QM: Are there any lessons from other industries with similarly entrenched traditions where this has happened?

Hwang: A similar situation has arisen in the disruption of MBA programs. Rather than continuing to pay the rising salaries of top-tier MBA graduates, many companies have instead started training their existing employees in-house. It is far more cost-effective and ensures that employees receive only the education and training that is really necessary to succeed within the company.

QM: You contend that employers—rather than the government—are in one of the best positions to effect the changes necessary to lower the cost of health care services. Is there an industry (or a type of business) that is likely to pursue such innovation? Should the government encourage employer involvement with incentives?

Hwang: All it takes is a business with enough employees to make it worthwhile to make an alternative investment in employee health care. These innovations are not restricted to any particular industry; even Safeway, which is in an industry with high employee turnover, has found significant value in investing in employee health. Government incentives could help smaller businesses, but innovations among large employers are already happening. Forward-looking companies with successful employee health programs like Perdue Farms, Pitney-Bowes, and QuadMed [see this issue's case study for more detail] may eventually open up their clinics to the general public as a more affordable, higher-quality option. They're simply following the same path that led to Kaiser Permanente's founding many decades ago.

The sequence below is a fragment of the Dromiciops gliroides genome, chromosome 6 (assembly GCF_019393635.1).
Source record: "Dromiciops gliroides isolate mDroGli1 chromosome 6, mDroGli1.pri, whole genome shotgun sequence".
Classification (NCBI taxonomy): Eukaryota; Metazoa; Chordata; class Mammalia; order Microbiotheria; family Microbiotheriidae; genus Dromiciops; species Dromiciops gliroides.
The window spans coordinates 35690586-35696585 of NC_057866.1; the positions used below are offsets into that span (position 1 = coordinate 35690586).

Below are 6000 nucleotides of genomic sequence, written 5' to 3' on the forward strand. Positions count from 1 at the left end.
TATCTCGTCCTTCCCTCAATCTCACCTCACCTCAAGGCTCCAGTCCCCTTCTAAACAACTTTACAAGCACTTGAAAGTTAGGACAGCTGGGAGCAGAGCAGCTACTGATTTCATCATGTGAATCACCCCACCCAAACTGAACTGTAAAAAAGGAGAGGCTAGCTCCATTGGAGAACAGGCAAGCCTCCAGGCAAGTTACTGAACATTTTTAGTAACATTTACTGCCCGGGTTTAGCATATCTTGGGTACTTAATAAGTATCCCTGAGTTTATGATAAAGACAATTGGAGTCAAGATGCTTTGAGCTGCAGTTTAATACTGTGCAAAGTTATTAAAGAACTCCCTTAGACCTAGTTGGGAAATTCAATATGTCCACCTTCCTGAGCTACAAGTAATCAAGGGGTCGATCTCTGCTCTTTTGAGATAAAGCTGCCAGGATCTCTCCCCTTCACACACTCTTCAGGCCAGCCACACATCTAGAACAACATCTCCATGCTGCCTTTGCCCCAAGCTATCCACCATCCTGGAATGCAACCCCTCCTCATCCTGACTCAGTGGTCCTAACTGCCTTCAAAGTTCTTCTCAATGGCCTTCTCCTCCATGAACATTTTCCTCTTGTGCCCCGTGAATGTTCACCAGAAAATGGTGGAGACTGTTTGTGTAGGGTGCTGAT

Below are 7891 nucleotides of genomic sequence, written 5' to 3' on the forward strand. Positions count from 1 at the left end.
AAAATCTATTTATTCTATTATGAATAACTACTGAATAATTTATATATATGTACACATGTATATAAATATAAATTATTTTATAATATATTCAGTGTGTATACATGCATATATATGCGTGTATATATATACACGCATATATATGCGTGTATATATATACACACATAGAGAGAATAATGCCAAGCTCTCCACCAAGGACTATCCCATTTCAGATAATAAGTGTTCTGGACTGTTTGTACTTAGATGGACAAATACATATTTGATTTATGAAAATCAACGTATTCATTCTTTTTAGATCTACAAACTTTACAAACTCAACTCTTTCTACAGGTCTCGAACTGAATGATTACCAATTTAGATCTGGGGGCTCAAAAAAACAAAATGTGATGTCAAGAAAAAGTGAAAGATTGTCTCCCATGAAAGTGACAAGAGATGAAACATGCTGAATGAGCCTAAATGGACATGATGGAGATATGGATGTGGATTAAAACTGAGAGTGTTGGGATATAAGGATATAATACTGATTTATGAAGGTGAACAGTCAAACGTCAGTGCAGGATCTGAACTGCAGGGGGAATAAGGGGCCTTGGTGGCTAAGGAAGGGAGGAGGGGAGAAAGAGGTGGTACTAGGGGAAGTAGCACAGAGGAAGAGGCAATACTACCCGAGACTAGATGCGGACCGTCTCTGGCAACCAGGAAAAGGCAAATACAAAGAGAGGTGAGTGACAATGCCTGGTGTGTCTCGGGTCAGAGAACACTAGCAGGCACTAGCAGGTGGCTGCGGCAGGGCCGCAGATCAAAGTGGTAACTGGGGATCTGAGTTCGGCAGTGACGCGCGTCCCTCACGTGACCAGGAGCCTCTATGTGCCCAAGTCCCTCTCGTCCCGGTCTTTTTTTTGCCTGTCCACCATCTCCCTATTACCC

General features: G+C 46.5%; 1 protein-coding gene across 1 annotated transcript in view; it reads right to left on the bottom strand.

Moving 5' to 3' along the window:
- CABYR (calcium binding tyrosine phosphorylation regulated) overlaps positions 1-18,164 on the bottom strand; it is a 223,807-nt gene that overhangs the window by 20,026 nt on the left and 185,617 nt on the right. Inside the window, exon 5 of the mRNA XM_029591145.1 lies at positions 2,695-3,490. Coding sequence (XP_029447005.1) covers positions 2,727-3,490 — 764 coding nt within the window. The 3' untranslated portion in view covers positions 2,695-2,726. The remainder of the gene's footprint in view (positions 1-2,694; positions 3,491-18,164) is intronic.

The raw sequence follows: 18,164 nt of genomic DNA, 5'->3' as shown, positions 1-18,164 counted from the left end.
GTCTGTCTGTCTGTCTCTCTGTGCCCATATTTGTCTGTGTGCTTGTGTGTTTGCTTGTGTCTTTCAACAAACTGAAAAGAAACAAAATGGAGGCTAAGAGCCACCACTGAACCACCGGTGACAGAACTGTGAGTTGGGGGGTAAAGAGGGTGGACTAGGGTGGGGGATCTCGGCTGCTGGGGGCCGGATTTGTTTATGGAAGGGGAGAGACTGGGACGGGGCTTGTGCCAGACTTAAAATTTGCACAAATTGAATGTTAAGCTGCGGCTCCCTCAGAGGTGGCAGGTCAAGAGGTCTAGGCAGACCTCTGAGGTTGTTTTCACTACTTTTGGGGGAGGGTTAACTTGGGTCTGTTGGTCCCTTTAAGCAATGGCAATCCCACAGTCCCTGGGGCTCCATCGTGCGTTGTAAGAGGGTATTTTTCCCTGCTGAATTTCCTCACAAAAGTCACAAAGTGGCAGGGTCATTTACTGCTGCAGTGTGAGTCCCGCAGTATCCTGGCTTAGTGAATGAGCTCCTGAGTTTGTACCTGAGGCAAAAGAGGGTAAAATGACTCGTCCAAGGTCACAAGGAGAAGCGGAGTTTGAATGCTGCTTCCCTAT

QM: How might scientific discovery lead to innovations in population health and prevention?

Hwang: One of the most critical factors to improving population health is the reduction of existing disparities, and patients that normally cannot afford or access health care will especially benefit from new medical technologies that allow for lower-cost, disruptive models of care. This requires existing institutions that attempt to address these disparities, notably the public health system, to embrace innovations like retail clinics as legitimate partners in reaching these underserved populations. Moreover, armed with new technologies and connected through online facilitated networks, patients will be capable of doing much more for themselves, rather than always relying on a provider they may see for only one or two hours out of the year. This is not only the most expedient way, but it is the only affordable option to ensure that everyone receives appropriate preventive and wellness care.

Related: See Robert H. Brook's commentary in the current issue of the Journal of the American Medical Association, Disruption and Innovation in Health Care 

Publication Details